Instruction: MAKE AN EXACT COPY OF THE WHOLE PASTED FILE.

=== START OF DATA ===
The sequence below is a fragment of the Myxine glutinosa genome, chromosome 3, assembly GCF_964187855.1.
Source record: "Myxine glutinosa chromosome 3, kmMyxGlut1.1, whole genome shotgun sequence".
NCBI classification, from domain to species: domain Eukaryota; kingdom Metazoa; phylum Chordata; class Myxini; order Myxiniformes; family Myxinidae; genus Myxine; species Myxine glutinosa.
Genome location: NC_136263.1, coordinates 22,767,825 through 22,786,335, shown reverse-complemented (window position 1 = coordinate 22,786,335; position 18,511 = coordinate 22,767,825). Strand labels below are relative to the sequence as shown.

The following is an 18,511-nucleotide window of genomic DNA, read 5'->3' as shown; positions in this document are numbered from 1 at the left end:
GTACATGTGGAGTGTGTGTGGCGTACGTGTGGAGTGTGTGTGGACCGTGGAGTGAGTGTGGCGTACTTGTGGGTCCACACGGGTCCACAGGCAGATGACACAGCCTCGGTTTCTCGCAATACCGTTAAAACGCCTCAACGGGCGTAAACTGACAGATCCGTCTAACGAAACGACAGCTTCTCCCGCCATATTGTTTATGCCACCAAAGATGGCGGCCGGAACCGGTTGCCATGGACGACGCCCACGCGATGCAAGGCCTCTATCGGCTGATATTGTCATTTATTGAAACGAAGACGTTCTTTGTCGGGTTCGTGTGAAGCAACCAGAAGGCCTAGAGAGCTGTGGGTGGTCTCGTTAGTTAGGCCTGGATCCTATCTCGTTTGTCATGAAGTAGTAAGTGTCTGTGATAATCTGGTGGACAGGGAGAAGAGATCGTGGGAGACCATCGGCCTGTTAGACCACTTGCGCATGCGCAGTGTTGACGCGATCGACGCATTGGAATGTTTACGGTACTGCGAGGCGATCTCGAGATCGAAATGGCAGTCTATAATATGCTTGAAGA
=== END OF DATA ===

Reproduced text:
The sequence below is a fragment of the Myxine glutinosa genome, chromosome 3, assembly GCF_964187855.1.
Source record: "Myxine glutinosa chromosome 3, kmMyxGlut1.1, whole genome shotgun sequence".
NCBI classification, from domain to species: domain Eukaryota; kingdom Metazoa; phylum Chordata; class Myxini; order Myxiniformes; family Myxinidae; genus Myxine; species Myxine glutinosa.
Genome location: NC_136263.1, coordinates 22,767,825 through 22,786,335, shown reverse-complemented (window position 1 = coordinate 22,786,335; position 18,511 = coordinate 22,767,825). Strand labels below are relative to the sequence as shown.

The following is an 18,511-nucleotide window of genomic DNA, read 5'->3' as shown; positions in this document are numbered from 1 at the left end:
GTACATGTGGAGTGTGTGTGGCGTACGTGTGGAGTGTGTGTGGACCGTGGAGTGAGTGTGGCGTACTTGTGGGTCCACACGGGTCCACAGGCAGATGACACAGCCTCGGTTTCTCGCAATACCGTTAAAACGCCTCAACGGGCGTAAACTGACAGATCCGTCTAACGAAACGACAGCTTCTCCCGCCATATTGTTTATGCCACCAAAGATGGCGGCCGGAACCGGTTGCCATGGACGACGCCCACGCGATGCAAGGCCTCTATCGGCTGATATTGTCATTTATTGAAACGAAGACGTTCTTTGTCGGGTTCGTGTGAAGCAACCAGAAGGCCTAGAGAGCTGTGGGTGGTCTCGTTAGTTAGGCCTGGATCCTATCTCGTTTGTCATGAAGTAGTAAGTGTCTGTGATAATCTGGTGGACAGGGAGAAGAGATCGTGGGAGACCATCGGCCTGTTAGACCACTTGCGCATGCGCAGTGTTGACGCGATCGACGCATTGGAATGTTTACGGTACTGCGAGGCGATCTCGAGATCGAAATGGCAGTCTATAATATGCTTGAAGA